How Do You Know That?


A couple of weeks ago, I wrote about listener feedback to WBHM and how the news you hear comes from a variety of sources.

This week, I want to share another feedback story with you – this time from me.

Sunday night, I turned on the radio and heard this episode of On Being. If you’re not familiar with the program, it airs Sunday night from 6 to 7, and it is described as a program about the big questions in life. What does it mean to be human? How do we want to live? And who will we be to each other?

When I heard this interview with guest Trabian Shorters, it was fascinating. Just the kind of programming you expect to hear on public radio. The conversation I heard focused on how we have a habit of seeing deficits — and of defining people in terms of their problems. This has not only doomed some of our best efforts to failure, it leaves all of us prone to cynicism and hopelessness. There was a lot more to the conversation than this, and I highly recommend you listen to it, but I want to focus on one specific part. Shorters said, The CDC [Centers for Disease Control and Prevention] has reported that news consumption is a health hazard, right? [laughs] We’re stressing ourselves out. Like, it’s crazy.

I wondered about this statement and wrote to the producers asking about this specific reference.

Attribution in its most basic form means How do you know that? Are you stating your opinion or referencing a credible source? In journalism, everything must be attributed. However, that doesn’t mean attribution needs to show up everywhere in the story. Otherwise, a story would get completely bogged down.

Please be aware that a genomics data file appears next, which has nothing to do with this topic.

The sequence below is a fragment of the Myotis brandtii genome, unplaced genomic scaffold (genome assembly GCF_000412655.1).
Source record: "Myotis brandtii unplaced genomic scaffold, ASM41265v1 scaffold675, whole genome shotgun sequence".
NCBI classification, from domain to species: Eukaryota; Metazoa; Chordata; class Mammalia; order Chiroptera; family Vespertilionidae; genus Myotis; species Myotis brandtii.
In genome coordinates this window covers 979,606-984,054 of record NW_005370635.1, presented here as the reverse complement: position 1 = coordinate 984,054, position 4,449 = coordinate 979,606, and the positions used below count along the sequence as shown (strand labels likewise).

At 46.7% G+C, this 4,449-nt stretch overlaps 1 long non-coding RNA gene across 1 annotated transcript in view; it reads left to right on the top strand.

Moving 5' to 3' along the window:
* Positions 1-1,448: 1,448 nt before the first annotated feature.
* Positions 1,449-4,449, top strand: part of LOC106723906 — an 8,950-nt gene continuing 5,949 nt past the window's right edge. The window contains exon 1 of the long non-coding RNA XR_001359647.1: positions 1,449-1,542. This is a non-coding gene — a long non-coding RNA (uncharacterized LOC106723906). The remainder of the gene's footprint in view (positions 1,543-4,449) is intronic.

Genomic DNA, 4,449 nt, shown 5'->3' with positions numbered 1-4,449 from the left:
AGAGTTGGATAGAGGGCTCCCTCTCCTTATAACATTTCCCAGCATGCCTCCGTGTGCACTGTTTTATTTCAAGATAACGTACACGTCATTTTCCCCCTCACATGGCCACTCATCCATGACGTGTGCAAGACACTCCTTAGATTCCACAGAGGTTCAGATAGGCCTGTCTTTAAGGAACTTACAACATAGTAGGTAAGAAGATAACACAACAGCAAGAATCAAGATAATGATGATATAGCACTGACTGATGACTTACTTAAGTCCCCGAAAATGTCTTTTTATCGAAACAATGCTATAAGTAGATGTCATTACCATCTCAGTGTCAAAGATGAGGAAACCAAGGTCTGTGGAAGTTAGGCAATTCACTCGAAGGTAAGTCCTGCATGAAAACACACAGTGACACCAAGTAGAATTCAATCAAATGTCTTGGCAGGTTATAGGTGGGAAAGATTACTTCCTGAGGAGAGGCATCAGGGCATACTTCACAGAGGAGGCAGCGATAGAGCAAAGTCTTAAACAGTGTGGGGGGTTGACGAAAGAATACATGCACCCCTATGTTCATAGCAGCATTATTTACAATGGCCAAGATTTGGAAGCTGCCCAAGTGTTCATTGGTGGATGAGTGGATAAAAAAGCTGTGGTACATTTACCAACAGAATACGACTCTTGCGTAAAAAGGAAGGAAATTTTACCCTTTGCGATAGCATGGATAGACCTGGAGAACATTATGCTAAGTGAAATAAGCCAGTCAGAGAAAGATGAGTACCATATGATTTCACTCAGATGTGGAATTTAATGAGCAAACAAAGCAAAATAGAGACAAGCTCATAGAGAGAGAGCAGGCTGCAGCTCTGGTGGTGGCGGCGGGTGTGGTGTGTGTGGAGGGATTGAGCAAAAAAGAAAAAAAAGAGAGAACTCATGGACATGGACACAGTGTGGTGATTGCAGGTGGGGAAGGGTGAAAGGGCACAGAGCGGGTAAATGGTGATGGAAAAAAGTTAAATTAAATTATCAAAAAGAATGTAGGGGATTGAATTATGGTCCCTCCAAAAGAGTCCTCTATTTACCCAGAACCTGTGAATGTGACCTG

If it’s something that’s been widely reported or is common knowledge, then I would say there’s no need to attribute within the body of a specific work. However, if it’s something that people will hear and might wonder about (like I did), then I think it’s reasonable to include the specific reference – at least in the online transcript. The statement, to my ear seemed unusual, though certainly plausible. And I would like to think I would’ve heard of such a statement from the CDC in the news cycle before, but it’s certainly possible I missed it. I’m not saying Mr. Shorters was wrong so much as please show me where this information came from. And while On Being is not a news program, it is nevertheless important to take note when guests cite specific information.

Getting back to my story, I wrote to the producers, and they wrote back to tell me they added an Editor’s Note in the transcript citing the specific reference from the CDC. I’ll admit, this is not the most riveting story, but that’s my point. This is exactly how feedback with a national program should work. WBHM and On Being (and all the programs we air) are partners in bringing you essential information. We get it right more often than not, but there’s always room for feedback and improvement about ways we can better do our jobs and better serve you.

(Through “Programming Notes,” we hope to keep you connected to what is happening at WBHM both internally and on-air. Have feedback you’d like to share? Or a programming question? Let me know!)


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